See How Volunteers Keep Seniors Safe And Well Fed At Home
Come along as volunters provide hope at home for millions of seniors -- and find out how you can help in your neighborhood.
This story is part of a bi-weekly series that celebrates people who are reaching across a divide to "build bridges" with those different from themselves. The Sparkt Bridges series is made possible with the support of UPMC.
The coronavirus has isolated all of us, yes. But think for a minute. What if you were already isolated before the pandemic?
Millions of senior citizens in our country, your grandma, your grandpa, live alone, with no family members close by. They may not drive, can't get out to the store, and don't cook. If they're going to eat breakfast, lunch and dinner today, someone's got to make it.
Connie Gass (left) is coordinator of the North Boros Meals On Wheels. Lois Reynolds, Bonnie Nusskern and Tom Smart are her awesome volunteers.
That's where an amazing army of volunteers in every community across our country come in to save the day, 365 days a year. Here's their story:
Meals on Wheels has been around for more than 50 years in the United States. The organization, its chapters and volunteers do their work quietly, with little fanfare, but boy, do they make a big impact.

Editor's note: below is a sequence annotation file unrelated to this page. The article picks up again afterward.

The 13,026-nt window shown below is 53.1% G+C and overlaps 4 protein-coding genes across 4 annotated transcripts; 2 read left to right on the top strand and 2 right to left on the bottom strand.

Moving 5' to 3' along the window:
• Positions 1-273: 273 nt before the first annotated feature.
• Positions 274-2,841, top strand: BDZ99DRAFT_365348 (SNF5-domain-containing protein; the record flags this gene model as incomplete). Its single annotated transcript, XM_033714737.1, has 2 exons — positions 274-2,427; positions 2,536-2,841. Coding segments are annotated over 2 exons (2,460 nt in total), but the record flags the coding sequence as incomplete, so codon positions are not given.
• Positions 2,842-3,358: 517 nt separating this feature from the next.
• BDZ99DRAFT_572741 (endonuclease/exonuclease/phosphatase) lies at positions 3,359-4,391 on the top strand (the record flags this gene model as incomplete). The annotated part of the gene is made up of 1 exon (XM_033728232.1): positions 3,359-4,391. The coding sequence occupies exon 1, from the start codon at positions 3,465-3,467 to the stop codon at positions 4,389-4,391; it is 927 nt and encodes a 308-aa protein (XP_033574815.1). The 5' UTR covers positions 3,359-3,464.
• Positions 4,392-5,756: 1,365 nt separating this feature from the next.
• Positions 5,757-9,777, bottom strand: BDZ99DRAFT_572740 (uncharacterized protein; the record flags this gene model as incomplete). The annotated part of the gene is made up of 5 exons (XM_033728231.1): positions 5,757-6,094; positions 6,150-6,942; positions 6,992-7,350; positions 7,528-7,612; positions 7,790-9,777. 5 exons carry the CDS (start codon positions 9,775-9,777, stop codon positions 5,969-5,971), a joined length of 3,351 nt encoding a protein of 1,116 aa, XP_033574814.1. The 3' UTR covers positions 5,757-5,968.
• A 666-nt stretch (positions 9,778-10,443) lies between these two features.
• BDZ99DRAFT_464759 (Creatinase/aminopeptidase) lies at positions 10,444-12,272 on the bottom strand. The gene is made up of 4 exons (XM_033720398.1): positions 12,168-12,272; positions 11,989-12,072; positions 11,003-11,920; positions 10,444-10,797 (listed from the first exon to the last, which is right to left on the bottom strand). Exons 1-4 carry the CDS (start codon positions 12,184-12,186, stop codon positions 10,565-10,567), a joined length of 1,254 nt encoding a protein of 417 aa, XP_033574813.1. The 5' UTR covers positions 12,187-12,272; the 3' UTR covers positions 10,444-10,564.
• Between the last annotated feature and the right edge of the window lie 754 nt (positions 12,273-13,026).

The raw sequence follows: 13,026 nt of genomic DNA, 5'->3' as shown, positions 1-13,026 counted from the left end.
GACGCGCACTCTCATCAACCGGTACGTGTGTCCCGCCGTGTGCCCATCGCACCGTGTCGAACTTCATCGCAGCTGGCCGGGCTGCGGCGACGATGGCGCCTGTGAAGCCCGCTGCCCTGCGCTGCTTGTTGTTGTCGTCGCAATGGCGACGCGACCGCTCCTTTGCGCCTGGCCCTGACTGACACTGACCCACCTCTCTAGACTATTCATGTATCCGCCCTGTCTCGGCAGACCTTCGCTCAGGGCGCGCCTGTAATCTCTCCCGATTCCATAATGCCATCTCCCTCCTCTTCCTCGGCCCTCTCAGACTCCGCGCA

Consider the statistics in the U.S.:
- 1 in 4 seniors lives alone
- 7 million live in poverty
- 5.5 million are considered food insecure
If not for Meals on Wheels, many of these folks might not eat at all today -- or see another human face.
Pete and Charlotte Luedke deliver for North Country Meals on Wheels, which serves clients in northern Allegheny and southern Butler Counties outside of Pittsburgh.
Meals on Wheels volunteers help many seniors stay healthy, and stay in their own homes. In some cases the Meals on Wheels chapters are totally volunteer-run like the ones we visited in the Pittsburgh region. Allegheny County, where Pittsburgh is located, serves thousands more with a government-run program.
Pam Mason (L) leads 300 South Hills Meals on Wheels volunteers who serve over 100 clients, one of the largest independent programs in the area.
The coronavirus pandemic has put on extra strain. More seniors need meals because they're afraid to leave their homes and family members can't help. Many volunteers are themselves seniors who are worried about going out in public to prepare or deliver meals. Usual food donors like restaurants or grocery stores aren't able to help as much.
McKnight Meals on Wheels volunteers Anita Guenin, Dave Jameson and Mitzi Kopnicky.
Yet this group is dedicated no matter what. "I love to work with the elderly," said McKnight Meals on Wheels Coordiantor Bob Montgomery, whose own parents were clients back in the day. "They can't do it for themselves. They need help. And this makes a difference.
The kitchen crew at the amazing Meals on Wheels West Hills chapter!
"I love volunteering," said Wendy Birocco a volunteer at West Hills Meals on Wheels who (don't tell anyone!) slips in a few extras for her clients in special need. "It makes my heart feel good."
Valerie Frankel, Dave Toler, Betty Anderson, Peggy Cotugno and Mark Frankel in the ktichen at North Country Meals on Wheels.
The Sparkt Bridges Project is produced with the generous support of UPMC. Life Changing Medicine.